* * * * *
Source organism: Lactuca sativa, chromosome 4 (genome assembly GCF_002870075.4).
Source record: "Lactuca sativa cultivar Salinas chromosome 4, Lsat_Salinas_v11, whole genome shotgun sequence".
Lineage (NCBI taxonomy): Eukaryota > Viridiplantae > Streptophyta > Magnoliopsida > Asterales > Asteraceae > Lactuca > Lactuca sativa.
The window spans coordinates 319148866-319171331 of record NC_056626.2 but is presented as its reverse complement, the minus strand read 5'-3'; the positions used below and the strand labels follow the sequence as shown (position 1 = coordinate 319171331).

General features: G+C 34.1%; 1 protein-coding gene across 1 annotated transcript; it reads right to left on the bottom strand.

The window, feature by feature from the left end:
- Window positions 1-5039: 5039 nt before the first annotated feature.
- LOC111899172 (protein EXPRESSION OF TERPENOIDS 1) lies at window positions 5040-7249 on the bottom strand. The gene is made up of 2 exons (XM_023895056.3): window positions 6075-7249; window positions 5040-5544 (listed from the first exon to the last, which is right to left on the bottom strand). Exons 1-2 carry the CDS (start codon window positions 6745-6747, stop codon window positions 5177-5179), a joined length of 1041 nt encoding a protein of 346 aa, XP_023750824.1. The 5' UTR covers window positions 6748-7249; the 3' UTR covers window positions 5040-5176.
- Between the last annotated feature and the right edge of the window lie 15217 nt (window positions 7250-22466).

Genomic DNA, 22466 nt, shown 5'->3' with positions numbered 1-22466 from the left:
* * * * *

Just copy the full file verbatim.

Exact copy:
Source organism: Lactuca sativa, chromosome 4 (genome assembly GCF_002870075.4).
Source record: "Lactuca sativa cultivar Salinas chromosome 4, Lsat_Salinas_v11, whole genome shotgun sequence".
Lineage (NCBI taxonomy): Eukaryota > Viridiplantae > Streptophyta > Magnoliopsida > Asterales > Asteraceae > Lactuca > Lactuca sativa.
The window spans coordinates 319148866-319171331 of record NC_056626.2 but is presented as its reverse complement, the minus strand read 5'-3'; the positions used below and the strand labels follow the sequence as shown (position 1 = coordinate 319171331).

General features: G+C 34.1%; 1 protein-coding gene across 1 annotated transcript; it reads right to left on the bottom strand.

The window, feature by feature from the left end:
- Window positions 1-5039: 5039 nt before the first annotated feature.
- LOC111899172 (protein EXPRESSION OF TERPENOIDS 1) lies at window positions 5040-7249 on the bottom strand. The gene is made up of 2 exons (XM_023895056.3): window positions 6075-7249; window positions 5040-5544 (listed from the first exon to the last, which is right to left on the bottom strand). Exons 1-2 carry the CDS (start codon window positions 6745-6747, stop codon window positions 5177-5179), a joined length of 1041 nt encoding a protein of 346 aa, XP_023750824.1. The 5' UTR covers window positions 6748-7249; the 3' UTR covers window positions 5040-5176.
- Between the last annotated feature and the right edge of the window lie 15217 nt (window positions 7250-22466).

Genomic DNA, 22466 nt, shown 5'->3' with positions numbered 1-22466 from the left: